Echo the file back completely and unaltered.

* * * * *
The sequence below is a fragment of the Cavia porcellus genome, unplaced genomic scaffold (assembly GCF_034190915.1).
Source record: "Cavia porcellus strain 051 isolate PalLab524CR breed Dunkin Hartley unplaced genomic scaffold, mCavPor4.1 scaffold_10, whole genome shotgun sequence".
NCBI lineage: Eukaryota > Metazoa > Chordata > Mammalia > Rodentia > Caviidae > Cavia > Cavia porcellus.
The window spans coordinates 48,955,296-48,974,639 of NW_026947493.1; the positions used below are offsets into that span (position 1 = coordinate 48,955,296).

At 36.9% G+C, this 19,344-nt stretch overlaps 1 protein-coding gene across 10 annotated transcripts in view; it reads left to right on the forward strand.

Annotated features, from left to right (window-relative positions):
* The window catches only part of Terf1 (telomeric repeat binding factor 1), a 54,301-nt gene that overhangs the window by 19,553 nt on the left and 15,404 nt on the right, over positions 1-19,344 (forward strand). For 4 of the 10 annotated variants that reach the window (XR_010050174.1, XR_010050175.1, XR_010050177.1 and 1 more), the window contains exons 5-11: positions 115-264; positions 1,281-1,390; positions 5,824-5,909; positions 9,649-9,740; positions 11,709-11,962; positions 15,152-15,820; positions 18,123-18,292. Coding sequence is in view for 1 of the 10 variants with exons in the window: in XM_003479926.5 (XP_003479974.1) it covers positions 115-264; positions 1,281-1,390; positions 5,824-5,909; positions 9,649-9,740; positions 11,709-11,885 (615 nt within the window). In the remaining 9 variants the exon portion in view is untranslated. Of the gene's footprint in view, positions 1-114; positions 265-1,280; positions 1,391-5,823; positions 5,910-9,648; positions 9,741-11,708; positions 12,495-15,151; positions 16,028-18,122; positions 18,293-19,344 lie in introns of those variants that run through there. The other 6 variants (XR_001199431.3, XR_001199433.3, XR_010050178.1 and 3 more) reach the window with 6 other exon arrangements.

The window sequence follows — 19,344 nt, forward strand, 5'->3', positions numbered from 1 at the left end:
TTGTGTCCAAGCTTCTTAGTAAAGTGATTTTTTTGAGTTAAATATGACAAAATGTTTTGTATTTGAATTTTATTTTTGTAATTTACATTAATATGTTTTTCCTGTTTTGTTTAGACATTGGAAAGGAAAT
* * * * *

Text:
The sequence below is a fragment of the Cavia porcellus genome, unplaced genomic scaffold (assembly GCF_034190915.1).
Source record: "Cavia porcellus strain 051 isolate PalLab524CR breed Dunkin Hartley unplaced genomic scaffold, mCavPor4.1 scaffold_10, whole genome shotgun sequence".
NCBI lineage: Eukaryota > Metazoa > Chordata > Mammalia > Rodentia > Caviidae > Cavia > Cavia porcellus.
The window spans coordinates 48,955,296-48,974,639 of NW_026947493.1; the positions used below are offsets into that span (position 1 = coordinate 48,955,296).

At 36.9% G+C, this 19,344-nt stretch overlaps 1 protein-coding gene across 10 annotated transcripts in view; it reads left to right on the forward strand.

Annotated features, from left to right (window-relative positions):
* The window catches only part of Terf1 (telomeric repeat binding factor 1), a 54,301-nt gene that overhangs the window by 19,553 nt on the left and 15,404 nt on the right, over positions 1-19,344 (forward strand). For 4 of the 10 annotated variants that reach the window (XR_010050174.1, XR_010050175.1, XR_010050177.1 and 1 more), the window contains exons 5-11: positions 115-264; positions 1,281-1,390; positions 5,824-5,909; positions 9,649-9,740; positions 11,709-11,962; positions 15,152-15,820; positions 18,123-18,292. Coding sequence is in view for 1 of the 10 variants with exons in the window: in XM_003479926.5 (XP_003479974.1) it covers positions 115-264; positions 1,281-1,390; positions 5,824-5,909; positions 9,649-9,740; positions 11,709-11,885 (615 nt within the window). In the remaining 9 variants the exon portion in view is untranslated. Of the gene's footprint in view, positions 1-114; positions 265-1,280; positions 1,391-5,823; positions 5,910-9,648; positions 9,741-11,708; positions 12,495-15,151; positions 16,028-18,122; positions 18,293-19,344 lie in introns of those variants that run through there. The other 6 variants (XR_001199431.3, XR_001199433.3, XR_010050178.1 and 3 more) reach the window with 6 other exon arrangements.

The window sequence follows — 19,344 nt, forward strand, 5'->3', positions numbered from 1 at the left end:
TTGTGTCCAAGCTTCTTAGTAAAGTGATTTTTTTGAGTTAAATATGACAAAATGTTTTGTATTTGAATTTTATTTTTGTAATTTACATTAATATGTTTTTCCTGTTTTGTTTAGACATTGGAAAGGAAAT